This blog is intended to go along with Population: An Introduction to Concepts and Issues, by John R. Weeks, published by Cengage Learning. The latest edition is the 12th (it came out in 2015), but this blog is meant to complement any edition of the book by showing the way in which demographic issues are regularly in the news.

If you are a user of my textbook and would like to suggest a blog post idea, please email me at: john.weeks@sdsu.edu

Sunday, December 1, 2013

Syrian Refugee Crisis Just Keeps Getting Worse

As the Syrian civil war rages on without any obvious end in sight, the plight of the country's people continues to worsen. This week the UN warned the world about the potential for a lost generation of Syrian children. The New York Times reports that:
Syria’s conflict is creating a generation of damaged children, the United Nations warned Friday in a report on the plight of more than a million children who are refugees in neighboring countries, many of them deprived of access to education and of any semblance of a normal family life or childhood.
The agency [the UNHCR] has registered more than 1.1 million children among the total of 2.2 million refugees, presenting a crisis on a scale unseen since Rwanda two decades ago, Volker Türk, the agency’s director of international protection, told reporters in Geneva. Of these refugee children, more than 385,000 were in Lebanon and 290,000 were in Jordan, he said.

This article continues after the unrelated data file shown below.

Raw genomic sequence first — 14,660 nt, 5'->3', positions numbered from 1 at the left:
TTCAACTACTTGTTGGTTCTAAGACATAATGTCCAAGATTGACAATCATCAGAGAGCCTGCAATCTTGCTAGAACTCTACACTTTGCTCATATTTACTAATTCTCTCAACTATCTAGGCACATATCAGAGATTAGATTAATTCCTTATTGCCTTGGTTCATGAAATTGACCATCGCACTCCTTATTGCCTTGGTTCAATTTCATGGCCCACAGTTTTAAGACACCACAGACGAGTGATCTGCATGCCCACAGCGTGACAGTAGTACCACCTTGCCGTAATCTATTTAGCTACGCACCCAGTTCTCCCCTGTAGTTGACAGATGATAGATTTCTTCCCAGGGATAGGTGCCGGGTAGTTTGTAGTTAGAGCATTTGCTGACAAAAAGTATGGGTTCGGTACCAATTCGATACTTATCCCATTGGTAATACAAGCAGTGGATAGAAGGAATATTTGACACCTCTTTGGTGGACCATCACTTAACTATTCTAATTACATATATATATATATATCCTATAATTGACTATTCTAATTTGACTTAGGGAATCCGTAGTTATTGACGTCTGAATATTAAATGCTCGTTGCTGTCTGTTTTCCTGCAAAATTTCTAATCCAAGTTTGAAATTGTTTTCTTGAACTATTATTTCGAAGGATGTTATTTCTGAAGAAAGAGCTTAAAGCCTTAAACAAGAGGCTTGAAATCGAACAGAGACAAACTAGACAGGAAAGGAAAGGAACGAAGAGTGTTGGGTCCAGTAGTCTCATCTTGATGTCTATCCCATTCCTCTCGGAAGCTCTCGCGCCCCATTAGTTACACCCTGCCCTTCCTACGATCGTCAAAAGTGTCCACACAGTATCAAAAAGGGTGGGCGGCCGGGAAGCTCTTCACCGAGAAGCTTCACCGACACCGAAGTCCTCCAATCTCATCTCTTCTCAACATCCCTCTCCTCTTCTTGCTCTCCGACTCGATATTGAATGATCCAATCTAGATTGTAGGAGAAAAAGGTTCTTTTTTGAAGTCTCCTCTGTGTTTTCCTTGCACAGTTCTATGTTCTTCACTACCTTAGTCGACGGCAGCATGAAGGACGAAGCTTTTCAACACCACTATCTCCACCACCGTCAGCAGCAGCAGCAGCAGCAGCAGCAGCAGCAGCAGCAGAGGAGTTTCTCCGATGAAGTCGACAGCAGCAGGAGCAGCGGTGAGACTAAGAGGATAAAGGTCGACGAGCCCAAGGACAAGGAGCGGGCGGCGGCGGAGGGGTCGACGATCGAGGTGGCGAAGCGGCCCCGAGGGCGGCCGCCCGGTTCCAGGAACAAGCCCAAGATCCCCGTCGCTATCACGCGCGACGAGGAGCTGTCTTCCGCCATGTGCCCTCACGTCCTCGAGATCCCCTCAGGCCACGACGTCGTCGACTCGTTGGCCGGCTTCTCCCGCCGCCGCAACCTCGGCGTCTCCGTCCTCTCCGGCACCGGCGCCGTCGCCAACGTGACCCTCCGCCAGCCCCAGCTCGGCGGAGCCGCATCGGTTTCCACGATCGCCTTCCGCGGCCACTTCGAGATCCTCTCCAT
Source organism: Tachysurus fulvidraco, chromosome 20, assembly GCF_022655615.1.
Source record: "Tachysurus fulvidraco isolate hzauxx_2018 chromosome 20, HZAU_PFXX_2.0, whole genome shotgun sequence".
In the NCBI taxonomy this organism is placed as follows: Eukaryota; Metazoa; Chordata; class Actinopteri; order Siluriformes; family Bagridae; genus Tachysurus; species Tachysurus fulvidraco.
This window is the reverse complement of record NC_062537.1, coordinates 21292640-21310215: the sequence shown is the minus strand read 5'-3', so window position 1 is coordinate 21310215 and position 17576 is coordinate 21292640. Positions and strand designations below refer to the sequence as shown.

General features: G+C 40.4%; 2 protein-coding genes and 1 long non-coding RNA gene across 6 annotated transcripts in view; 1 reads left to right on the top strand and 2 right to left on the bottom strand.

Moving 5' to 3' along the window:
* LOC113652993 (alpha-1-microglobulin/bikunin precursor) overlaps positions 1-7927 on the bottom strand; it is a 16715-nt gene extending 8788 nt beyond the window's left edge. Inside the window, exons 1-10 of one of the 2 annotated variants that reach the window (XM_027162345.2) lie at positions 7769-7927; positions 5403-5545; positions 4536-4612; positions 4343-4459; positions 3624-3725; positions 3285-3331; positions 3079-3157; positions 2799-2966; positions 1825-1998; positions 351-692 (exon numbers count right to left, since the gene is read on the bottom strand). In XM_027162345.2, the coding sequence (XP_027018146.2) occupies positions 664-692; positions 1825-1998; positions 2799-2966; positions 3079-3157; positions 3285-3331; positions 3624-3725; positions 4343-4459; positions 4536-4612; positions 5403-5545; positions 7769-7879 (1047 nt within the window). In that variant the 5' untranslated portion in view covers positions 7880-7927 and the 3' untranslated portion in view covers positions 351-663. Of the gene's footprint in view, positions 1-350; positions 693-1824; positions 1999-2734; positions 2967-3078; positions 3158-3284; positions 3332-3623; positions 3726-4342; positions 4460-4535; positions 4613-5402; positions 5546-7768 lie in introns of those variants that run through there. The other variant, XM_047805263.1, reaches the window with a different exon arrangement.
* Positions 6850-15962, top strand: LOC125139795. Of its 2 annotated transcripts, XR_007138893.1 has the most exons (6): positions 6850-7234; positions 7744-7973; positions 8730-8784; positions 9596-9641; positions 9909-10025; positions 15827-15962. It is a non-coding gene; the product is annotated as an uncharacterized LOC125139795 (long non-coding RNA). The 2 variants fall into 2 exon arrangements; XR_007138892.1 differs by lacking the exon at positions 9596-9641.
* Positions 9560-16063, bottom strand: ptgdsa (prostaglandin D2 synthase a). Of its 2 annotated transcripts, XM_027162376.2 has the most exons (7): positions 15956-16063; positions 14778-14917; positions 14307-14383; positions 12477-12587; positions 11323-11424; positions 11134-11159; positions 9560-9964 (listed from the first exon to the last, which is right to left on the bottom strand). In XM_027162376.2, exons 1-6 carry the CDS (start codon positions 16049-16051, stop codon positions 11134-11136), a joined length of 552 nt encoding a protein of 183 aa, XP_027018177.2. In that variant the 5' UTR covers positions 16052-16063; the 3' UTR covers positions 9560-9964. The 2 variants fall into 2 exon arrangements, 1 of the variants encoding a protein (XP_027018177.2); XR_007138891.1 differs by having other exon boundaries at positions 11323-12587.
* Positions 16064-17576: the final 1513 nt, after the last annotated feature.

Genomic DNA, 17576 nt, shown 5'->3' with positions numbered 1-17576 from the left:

The conflict had caused children of all ages “to suffer immensely, both physically and psychologically,” the report said. “Children have been wounded or killed by sniper fire, rockets, missiles and falling debris. They have experienced firsthand conflict, destruction and violence.”
The Times also reported on the increasing number of Syrian refugees trying to cross the Mediterranean to get to Europe:
...since this summer, refugees have also started pouring into Europe in what became for many weeks a humanitarian crisis in the Mediterranean. Over five months, Italy’s Coast Guard rescued thousands of Syrians, even as hundreds of other migrants, including many Syrians, died in two major shipwrecks in October.
Getting a residency permit in Europe is a long and difficult task, and so after being exploited by smugglers, people find that life is not easy once ashore in Europe. It is difficult to see many happy endings here. 

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